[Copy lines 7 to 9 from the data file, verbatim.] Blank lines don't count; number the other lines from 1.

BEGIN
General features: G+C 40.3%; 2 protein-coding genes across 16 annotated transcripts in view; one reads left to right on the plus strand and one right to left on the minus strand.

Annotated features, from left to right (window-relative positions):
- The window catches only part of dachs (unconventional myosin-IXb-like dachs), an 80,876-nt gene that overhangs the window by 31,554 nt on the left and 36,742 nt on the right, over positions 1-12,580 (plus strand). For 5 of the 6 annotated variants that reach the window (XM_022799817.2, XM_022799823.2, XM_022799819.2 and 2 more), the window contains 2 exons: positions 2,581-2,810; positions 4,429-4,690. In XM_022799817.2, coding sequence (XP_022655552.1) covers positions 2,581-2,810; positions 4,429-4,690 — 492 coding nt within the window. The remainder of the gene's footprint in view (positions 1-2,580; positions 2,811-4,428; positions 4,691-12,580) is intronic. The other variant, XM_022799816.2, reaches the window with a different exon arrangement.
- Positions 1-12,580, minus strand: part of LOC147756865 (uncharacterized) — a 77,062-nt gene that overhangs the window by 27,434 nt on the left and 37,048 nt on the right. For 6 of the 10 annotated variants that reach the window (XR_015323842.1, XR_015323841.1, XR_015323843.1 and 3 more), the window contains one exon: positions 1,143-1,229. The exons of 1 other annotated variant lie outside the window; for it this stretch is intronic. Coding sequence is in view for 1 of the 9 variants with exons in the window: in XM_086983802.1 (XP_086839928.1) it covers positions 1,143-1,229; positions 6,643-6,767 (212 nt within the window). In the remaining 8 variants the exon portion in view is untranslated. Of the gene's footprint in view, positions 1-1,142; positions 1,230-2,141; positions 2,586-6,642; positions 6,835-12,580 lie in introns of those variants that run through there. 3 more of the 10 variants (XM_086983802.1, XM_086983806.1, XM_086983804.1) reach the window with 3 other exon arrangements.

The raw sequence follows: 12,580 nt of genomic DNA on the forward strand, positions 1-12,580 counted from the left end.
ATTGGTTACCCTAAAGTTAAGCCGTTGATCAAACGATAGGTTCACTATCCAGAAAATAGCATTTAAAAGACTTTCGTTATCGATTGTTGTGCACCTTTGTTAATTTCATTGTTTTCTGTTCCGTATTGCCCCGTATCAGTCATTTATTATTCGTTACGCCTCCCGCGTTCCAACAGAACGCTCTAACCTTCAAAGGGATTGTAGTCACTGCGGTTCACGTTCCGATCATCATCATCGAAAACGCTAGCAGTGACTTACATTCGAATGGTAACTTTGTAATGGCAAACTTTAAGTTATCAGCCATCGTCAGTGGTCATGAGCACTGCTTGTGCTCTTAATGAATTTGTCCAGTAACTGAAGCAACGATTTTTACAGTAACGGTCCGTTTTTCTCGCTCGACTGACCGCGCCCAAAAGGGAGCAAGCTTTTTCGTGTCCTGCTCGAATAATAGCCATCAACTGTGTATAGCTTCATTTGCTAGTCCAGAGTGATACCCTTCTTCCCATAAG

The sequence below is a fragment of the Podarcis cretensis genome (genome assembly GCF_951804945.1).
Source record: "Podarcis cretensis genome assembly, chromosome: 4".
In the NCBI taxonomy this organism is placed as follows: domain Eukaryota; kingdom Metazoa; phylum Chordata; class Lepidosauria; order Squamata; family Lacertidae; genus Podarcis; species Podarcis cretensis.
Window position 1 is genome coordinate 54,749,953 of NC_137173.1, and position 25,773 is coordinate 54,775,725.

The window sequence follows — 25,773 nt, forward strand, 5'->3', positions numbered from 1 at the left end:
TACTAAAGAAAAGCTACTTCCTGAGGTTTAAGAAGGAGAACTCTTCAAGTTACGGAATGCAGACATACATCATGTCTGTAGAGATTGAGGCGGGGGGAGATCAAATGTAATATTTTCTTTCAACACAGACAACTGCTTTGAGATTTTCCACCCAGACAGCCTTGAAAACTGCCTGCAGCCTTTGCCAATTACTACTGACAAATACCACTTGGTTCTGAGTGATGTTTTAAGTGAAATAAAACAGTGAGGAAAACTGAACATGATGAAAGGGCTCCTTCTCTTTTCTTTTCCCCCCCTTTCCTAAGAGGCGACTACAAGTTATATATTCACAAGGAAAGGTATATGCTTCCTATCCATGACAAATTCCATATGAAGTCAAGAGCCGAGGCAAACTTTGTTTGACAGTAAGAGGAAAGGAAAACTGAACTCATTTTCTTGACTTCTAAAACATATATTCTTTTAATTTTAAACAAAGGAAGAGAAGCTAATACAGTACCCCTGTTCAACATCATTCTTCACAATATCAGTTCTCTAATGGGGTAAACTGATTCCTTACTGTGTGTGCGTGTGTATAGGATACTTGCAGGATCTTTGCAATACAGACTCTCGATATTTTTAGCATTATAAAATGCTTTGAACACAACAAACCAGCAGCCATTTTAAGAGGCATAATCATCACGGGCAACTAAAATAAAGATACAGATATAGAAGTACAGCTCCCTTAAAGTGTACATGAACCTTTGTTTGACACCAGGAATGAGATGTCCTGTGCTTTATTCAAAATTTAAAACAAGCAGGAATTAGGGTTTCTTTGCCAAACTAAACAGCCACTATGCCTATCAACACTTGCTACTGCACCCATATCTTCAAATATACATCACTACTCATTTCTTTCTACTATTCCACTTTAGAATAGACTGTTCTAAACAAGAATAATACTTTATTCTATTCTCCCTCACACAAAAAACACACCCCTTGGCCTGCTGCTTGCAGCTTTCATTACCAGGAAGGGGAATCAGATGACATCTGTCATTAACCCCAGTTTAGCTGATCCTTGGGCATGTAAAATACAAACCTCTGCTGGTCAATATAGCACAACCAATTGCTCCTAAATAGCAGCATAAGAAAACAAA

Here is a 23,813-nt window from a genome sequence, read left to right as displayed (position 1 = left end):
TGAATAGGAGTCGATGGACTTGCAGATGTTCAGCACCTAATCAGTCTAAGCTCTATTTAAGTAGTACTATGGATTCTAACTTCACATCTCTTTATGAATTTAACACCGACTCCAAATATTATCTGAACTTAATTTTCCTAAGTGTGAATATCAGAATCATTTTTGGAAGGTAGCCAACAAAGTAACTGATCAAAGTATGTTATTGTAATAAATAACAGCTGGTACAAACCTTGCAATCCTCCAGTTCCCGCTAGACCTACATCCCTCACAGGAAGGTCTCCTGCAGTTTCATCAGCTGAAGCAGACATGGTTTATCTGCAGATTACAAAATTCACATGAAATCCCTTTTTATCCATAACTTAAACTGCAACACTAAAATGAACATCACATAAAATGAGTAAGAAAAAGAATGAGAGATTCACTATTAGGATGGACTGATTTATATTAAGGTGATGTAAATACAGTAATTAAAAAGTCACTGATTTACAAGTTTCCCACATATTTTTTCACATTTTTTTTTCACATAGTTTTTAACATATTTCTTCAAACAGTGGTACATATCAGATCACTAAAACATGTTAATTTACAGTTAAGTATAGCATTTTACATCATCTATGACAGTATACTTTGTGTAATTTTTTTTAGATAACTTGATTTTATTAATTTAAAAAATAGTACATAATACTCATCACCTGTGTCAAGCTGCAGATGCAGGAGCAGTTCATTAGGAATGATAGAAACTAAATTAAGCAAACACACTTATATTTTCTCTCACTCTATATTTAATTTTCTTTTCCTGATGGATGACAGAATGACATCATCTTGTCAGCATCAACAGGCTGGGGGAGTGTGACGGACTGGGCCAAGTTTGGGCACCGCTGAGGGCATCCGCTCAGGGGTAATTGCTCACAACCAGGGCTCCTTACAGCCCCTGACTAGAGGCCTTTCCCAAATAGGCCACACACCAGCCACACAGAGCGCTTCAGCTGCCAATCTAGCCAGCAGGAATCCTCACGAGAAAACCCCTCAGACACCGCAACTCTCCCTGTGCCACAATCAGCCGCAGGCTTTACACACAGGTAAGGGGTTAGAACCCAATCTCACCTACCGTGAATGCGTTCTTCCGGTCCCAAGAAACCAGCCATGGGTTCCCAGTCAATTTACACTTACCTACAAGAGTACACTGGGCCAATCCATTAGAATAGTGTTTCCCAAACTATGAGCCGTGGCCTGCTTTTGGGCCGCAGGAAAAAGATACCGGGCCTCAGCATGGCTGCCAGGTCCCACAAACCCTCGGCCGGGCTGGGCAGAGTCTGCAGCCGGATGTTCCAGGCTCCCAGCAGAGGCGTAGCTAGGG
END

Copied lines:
The sequence below is a fragment of the Podarcis cretensis genome (genome assembly GCF_951804945.1).
Source record: "Podarcis cretensis genome assembly, chromosome: 4".
In the NCBI taxonomy this organism is placed as follows: domain Eukaryota; kingdom Metazoa; phylum Chordata; class Lepidosauria; order Squamata; family Lacertidae; genus Podarcis; species Podarcis cretensis.